August 13, 2020

Journal Article: “A Case Study Exploring Associations Between Popular Media Attention of Scientific Research and Scientific Citations”

The article linked to below was recently published by  PLOS One.

Title

Case Study Exploring Associations Between Popular Media Attention of Scientific Research and Scientific Citations

Authors
Note: Affiliation of All Authors: Brigham Young University (BYU)

P. Sage Anderson
Aubrey R. Odom
Hunter M. Gray
Jordan B. Jones
William F. Christensen
Todd Hollingshead
Joseph G. Hadfield,
Alyssa Evans-Pickett
Megan Frost,
Christopher Wilson
Lance E. Davidson
Matthew K. Seeley

Source

via arXiv
PLoS ONE 15(7): e0234912.
DOI: 10.1371/journal.pone.0234912

Abstract

The association between mention of scientific research in popular media (e.g., the mainstream media or social media platforms) and scientific impact (e.g., citations) has yet to be fully explored. The purpose of this study was to clarify this relationship, while accounting for some other factors that likely influence scientific impact (e.g., the reputations of the scientists conducting the research and academic journal in which the research was published).

To accomplish this purpose, approximately 800 peer-reviewed articles describing original research were evaluated for scientific impact, popular media attention, and reputations of the scientists/authors and publication venue. A structural equation model was produced describing the relationship between non-scientific impact (popular media) and scientific impact (citations), while accounting for author/scientist and journal reputation.

The resulting model revealed a strong association between the amount of popular media attention given to a scientific research project and corresponding publication and the number of times that publication is cited in peer-reviewed scientific literature.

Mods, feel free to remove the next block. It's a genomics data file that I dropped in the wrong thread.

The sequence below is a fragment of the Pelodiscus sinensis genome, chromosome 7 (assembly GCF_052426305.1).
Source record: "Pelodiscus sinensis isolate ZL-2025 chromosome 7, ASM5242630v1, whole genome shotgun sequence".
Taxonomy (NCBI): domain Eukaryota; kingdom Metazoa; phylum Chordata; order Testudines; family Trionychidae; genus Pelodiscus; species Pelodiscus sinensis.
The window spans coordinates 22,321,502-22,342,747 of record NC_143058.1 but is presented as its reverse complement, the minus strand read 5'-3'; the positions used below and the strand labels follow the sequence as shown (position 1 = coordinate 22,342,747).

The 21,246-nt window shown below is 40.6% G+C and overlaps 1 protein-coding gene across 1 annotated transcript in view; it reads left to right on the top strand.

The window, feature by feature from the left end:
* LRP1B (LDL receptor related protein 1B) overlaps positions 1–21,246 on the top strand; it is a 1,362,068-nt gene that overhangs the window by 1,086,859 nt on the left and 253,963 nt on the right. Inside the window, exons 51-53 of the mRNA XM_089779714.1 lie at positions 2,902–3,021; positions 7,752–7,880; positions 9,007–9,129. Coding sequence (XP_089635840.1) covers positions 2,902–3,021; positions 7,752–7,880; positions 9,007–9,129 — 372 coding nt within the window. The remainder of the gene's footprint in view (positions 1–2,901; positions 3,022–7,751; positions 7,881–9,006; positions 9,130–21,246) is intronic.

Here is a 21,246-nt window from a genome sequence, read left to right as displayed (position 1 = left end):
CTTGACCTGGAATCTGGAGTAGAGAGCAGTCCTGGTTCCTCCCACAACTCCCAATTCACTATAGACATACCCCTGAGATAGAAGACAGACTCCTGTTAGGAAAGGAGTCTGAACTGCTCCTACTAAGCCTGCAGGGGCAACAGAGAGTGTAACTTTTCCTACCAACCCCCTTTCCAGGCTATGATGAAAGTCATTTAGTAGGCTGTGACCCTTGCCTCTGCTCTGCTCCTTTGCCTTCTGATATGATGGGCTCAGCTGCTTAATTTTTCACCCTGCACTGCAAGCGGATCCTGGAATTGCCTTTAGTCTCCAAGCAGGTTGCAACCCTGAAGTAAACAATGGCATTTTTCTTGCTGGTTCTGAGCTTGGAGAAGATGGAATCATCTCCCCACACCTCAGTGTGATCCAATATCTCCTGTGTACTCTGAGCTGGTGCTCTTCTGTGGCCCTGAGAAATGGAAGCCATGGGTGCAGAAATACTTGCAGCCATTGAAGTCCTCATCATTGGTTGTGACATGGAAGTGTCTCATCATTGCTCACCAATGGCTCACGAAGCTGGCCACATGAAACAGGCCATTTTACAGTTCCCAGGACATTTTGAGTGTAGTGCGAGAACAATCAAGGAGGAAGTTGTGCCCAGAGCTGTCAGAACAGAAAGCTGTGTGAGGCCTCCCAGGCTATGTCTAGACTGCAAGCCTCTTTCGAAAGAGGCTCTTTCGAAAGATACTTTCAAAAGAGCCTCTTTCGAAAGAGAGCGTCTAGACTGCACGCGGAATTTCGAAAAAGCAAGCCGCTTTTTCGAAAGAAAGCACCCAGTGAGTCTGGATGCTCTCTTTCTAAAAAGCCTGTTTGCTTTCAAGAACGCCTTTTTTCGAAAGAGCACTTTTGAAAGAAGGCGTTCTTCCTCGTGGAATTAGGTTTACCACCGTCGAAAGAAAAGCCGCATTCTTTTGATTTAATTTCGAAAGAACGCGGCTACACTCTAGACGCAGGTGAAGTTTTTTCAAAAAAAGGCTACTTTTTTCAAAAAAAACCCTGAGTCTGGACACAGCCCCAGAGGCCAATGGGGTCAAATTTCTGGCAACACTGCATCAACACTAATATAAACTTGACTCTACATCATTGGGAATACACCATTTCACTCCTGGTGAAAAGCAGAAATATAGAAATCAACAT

These results indicate that (1) peer-reviewed scientific publications receiving more attention in non-scientific media are more likely to be cited than scientific publications receiving less popular media attention, and (2) the non-scientific media is associated with the scientific agenda. These results may inform scientists who increasingly use popular media to inform the general public and scientists concerning their scientific work. These results might also inform administrators of higher education and research funding mechanisms, who base decisions partly on scientific impact.

Direct to Full Text Article

See Also: PLOS Article Summary: “Level of Media Coverage For Scientific Research Linked to Number of Citations”

Gary Price About Gary Price

Gary Price (gprice@mediasourceinc.com) is a librarian, writer, consultant, and frequent conference speaker based in the Washington D.C. metro area. Before launching INFOdocket, Price and Shirl Kennedy were the founders and senior editors at ResourceShelf and DocuTicker for 10 years. From 2006-2009 he was Director of Online Information Services at Ask.com, and is currently a contributing editor at Search Engine Land.

Share